SECRET STRANGERS by Thomas Tessier
FICTION & LITERATURE
Released: April 15, 1993

"Tessier works hard, piling his pages with lots of emotion, lurid sex, and bloody action; but Heidi's metamorphosis from teen queen to blackmailer to caped avenger is so unlikely as to seem silly, making this, finally, not much more than a dark-hearted Perils of Pauline."
Tessier's shift from occult horror (Phantom, 1982, etc.) to psychosexual suspense (Rapture, 1987, etc.) hasn't brought his fiction much closer to reality—as witnessed by this far-fetched if fast-moving tale about a teenage girl who takes on a murderous child-sex ring. Read full book review >
TAINTED EVIDENCE by Robert Daley
FICTION & LITERATURE
Released: April 14, 1993

"Daley's mean streets don't sweat like Stephen Solomita's, and his Gotham courtroom doesn't crackle like Robert K. Tanenbaum's— but for strong, nonsensational drama that reveals all the rhythms of the city in their intricate syncopation, no one does it better."
All of Daley's thrillers deal with crime and cops, but each from a unique angle—the melodramatic sleuthings of Hands of a Stranger (1985), for instance, or the period capers of the Dangerous Edge (1983). Read full book review >
CLEOPATRA'S SISTER by Penelope Lively
FICTION & LITERATURE
Released: April 14, 1993

"This is amusing in the urbane British way, satiric without ever testing the limits of credibility, larkish but not fluffy—in short, more of the Lively right stuff."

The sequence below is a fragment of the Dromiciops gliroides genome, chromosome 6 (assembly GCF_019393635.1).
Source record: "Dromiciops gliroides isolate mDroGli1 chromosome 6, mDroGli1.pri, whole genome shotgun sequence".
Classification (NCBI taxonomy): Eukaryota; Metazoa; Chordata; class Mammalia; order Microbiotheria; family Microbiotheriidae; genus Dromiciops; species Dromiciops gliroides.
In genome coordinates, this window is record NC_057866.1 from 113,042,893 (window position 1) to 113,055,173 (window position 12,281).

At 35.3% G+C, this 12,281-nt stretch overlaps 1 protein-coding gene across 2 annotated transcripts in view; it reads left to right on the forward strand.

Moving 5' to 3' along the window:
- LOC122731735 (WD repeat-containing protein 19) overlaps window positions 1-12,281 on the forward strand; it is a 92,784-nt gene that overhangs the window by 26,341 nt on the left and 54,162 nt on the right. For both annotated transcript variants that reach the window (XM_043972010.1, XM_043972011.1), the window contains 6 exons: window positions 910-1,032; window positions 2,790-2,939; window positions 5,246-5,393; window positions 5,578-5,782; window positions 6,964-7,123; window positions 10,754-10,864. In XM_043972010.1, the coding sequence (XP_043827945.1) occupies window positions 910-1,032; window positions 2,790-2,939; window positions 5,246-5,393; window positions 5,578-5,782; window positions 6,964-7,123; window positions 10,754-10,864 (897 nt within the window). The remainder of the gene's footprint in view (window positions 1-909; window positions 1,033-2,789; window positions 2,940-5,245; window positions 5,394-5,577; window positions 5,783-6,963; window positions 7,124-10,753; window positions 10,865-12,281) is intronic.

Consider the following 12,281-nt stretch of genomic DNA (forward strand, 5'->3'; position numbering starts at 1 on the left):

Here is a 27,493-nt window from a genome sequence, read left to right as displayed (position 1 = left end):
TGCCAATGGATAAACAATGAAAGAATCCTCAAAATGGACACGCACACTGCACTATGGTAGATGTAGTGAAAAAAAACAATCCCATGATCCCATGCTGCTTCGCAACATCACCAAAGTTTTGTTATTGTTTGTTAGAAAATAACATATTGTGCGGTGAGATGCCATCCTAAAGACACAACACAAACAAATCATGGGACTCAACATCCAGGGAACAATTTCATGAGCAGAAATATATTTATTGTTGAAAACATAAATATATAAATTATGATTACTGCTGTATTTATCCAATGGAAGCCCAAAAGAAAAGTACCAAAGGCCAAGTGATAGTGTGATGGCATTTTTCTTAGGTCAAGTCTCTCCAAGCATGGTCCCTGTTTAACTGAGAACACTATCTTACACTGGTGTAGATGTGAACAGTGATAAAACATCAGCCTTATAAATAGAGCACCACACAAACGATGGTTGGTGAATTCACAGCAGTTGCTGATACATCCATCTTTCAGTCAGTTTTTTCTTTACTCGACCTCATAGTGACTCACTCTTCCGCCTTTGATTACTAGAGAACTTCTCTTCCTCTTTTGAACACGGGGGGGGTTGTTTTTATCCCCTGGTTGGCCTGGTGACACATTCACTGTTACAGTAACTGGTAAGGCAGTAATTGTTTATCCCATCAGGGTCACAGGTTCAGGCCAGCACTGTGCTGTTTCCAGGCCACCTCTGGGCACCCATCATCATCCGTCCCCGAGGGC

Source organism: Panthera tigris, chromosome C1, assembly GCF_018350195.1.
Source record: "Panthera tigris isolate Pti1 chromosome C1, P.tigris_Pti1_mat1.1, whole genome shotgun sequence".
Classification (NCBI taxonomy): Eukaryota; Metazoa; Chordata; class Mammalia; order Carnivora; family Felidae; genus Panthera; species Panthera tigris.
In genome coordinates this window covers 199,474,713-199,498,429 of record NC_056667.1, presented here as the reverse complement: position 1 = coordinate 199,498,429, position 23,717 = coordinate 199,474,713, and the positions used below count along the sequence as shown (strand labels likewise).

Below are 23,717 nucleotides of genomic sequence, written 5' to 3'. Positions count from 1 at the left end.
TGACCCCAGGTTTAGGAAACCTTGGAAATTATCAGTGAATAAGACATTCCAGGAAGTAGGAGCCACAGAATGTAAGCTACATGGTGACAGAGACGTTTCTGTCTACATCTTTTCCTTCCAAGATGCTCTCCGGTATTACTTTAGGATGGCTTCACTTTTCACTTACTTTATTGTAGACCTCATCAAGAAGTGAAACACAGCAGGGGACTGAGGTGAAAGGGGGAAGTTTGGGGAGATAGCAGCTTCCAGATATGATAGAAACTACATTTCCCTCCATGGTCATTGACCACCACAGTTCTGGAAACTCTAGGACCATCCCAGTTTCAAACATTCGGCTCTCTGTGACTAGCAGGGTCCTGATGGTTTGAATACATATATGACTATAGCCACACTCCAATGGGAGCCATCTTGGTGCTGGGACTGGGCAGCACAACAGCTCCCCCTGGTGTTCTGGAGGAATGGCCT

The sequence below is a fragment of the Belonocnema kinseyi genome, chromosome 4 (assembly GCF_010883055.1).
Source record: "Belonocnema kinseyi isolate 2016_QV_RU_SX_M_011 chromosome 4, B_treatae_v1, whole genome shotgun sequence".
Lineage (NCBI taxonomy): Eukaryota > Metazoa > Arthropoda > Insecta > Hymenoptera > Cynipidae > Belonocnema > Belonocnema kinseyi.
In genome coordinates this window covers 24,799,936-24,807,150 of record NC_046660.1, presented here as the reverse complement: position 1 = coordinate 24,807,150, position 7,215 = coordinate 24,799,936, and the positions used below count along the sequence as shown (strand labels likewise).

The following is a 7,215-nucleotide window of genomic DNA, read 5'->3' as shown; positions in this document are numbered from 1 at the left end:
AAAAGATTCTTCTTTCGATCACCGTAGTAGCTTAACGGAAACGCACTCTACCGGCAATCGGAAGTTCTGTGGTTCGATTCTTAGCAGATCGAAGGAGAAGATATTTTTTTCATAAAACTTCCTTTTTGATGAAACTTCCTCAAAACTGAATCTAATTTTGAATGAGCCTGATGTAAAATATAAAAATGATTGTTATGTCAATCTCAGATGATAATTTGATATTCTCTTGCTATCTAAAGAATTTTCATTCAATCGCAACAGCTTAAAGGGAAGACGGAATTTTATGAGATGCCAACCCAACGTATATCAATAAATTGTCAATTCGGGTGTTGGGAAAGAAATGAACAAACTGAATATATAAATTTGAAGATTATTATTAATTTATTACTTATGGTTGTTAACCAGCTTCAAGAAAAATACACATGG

This latest addition to the Lively oeuvre (The Road to Lichfield, City of the Mind, etc.) is a welcome one—a kind of romance with star-crossed lovers and all, but with a lot more sardonicism than Shakespeare ever vented on Romeo and Juliet. Read full book review >
GUEST OF A SINNER by James Wilcox
FICTION & LITERATURE
Released: April 14, 1993

"But at its best, there's a Waugh-like breeziness to this delightful novel with its genial view of human frailty and its overwhelming patience with things absurd."
Wilcox's sixth novel recaptures the antic spirit of his earlier work, after the surprisingly inert Polite Sex (1991); his latest is a convivial romp through contemporary Manhattan—a comedy of errors with all sorts of sexual quandaries, not a few downright crazy characters, and a spiritual dimension to top it all off. Read full book review >
Kirkus Interview
Frank Bruni
March 31, 2015

Over the last few decades, Americans have turned college admissions into a terrifying and occasionally devastating process, preceded by test prep, tutors, all sorts of stratagems, all kinds of rankings, and a conviction among too many young people that their futures will be determined and their worth established by which schools say yes and which say no. In Where You Go Is Not Who You’ll Be, New York Times columnist Frank Bruni explains why, giving students and their parents a new perspective on this brutal, deeply flawed competition and a path out of the anxiety that it provokes. “Written in a lively style but carrying a wallop, this is a book that family and educators cannot afford to overlook as they try to navigate the treacherous waters of college admissions,” our reviewer writes. View video >